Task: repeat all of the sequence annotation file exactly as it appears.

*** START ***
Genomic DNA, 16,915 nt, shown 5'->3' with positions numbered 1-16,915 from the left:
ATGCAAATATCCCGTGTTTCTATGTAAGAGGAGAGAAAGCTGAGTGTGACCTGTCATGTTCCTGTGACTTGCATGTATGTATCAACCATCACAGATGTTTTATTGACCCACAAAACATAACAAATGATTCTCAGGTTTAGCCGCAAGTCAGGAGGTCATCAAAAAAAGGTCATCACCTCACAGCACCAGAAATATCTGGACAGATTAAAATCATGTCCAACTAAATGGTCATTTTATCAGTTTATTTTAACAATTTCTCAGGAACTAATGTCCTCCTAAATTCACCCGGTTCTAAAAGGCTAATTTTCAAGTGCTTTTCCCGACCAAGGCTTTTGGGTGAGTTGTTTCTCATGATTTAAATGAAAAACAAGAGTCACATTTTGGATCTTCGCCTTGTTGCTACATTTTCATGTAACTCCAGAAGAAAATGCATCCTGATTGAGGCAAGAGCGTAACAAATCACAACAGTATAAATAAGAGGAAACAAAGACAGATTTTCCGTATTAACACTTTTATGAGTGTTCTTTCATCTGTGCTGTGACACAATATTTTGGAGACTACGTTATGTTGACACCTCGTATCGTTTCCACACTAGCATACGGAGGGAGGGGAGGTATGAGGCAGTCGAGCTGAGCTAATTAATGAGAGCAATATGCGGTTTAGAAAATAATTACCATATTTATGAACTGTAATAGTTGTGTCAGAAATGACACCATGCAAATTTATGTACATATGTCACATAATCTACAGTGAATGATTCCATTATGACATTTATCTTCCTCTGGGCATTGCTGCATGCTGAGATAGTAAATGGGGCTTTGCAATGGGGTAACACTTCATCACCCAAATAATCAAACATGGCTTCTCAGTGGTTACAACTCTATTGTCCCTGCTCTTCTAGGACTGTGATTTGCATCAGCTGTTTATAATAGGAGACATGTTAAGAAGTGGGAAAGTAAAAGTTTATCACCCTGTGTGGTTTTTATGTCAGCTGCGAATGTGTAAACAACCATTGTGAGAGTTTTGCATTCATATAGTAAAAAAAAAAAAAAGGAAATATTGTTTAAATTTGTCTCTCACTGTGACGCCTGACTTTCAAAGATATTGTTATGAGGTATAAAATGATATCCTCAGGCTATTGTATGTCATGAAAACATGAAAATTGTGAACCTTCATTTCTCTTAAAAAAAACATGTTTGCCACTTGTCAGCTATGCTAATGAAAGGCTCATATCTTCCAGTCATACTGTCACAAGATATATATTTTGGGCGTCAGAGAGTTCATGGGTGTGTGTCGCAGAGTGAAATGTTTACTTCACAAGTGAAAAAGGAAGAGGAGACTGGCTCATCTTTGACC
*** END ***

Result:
Genomic DNA, 16,915 nt, shown 5'->3' with positions numbered 1-16,915 from the left:
ATGCAAATATCCCGTGTTTCTATGTAAGAGGAGAGAAAGCTGAGTGTGACCTGTCATGTTCCTGTGACTTGCATGTATGTATCAACCATCACAGATGTTTTATTGACCCACAAAACATAACAAATGATTCTCAGGTTTAGCCGCAAGTCAGGAGGTCATCAAAAAAAGGTCATCACCTCACAGCACCAGAAATATCTGGACAGATTAAAATCATGTCCAACTAAATGGTCATTTTATCAGTTTATTTTAACAATTTCTCAGGAACTAATGTCCTCCTAAATTCACCCGGTTCTAAAAGGCTAATTTTCAAGTGCTTTTCCCGACCAAGGCTTTTGGGTGAGTTGTTTCTCATGATTTAAATGAAAAACAAGAGTCACATTTTGGATCTTCGCCTTGTTGCTACATTTTCATGTAACTCCAGAAGAAAATGCATCCTGATTGAGGCAAGAGCGTAACAAATCACAACAGTATAAATAAGAGGAAACAAAGACAGATTTTCCGTATTAACACTTTTATGAGTGTTCTTTCATCTGTGCTGTGACACAATATTTTGGAGACTACGTTATGTTGACACCTCGTATCGTTTCCACACTAGCATACGGAGGGAGGGGAGGTATGAGGCAGTCGAGCTGAGCTAATTAATGAGAGCAATATGCGGTTTAGAAAATAATTACCATATTTATGAACTGTAATAGTTGTGTCAGAAATGACACCATGCAAATTTATGTACATATGTCACATAATCTACAGTGAATGATTCCATTATGACATTTATCTTCCTCTGGGCATTGCTGCATGCTGAGATAGTAAATGGGGCTTTGCAATGGGGTAACACTTCATCACCCAAATAATCAAACATGGCTTCTCAGTGGTTACAACTCTATTGTCCCTGCTCTTCTAGGACTGTGATTTGCATCAGCTGTTTATAATAGGAGACATGTTAAGAAGTGGGAAAGTAAAAGTTTATCACCCTGTGTGGTTTTTATGTCAGCTGCGAATGTGTAAACAACCATTGTGAGAGTTTTGCATTCATATAGTAAAAAAAAAAAAAAGGAAATATTGTTTAAATTTGTCTCTCACTGTGACGCCTGACTTTCAAAGATATTGTTATGAGGTATAAAATGATATCCTCAGGCTATTGTATGTCATGAAAACATGAAAATTGTGAACCTTCATTTCTCTTAAAAAAAACATGTTTGCCACTTGTCAGCTATGCTAATGAAAGGCTCATATCTTCCAGTCATACTGTCACAAGATATATATTTTGGGCGTCAGAGAGTTCATGGGTGTGTGTCGCAGAGTGAAATGTTTACTTCACAAGTGAAAAAGGAAGAGGAGACTGGCTCATCTTTGACC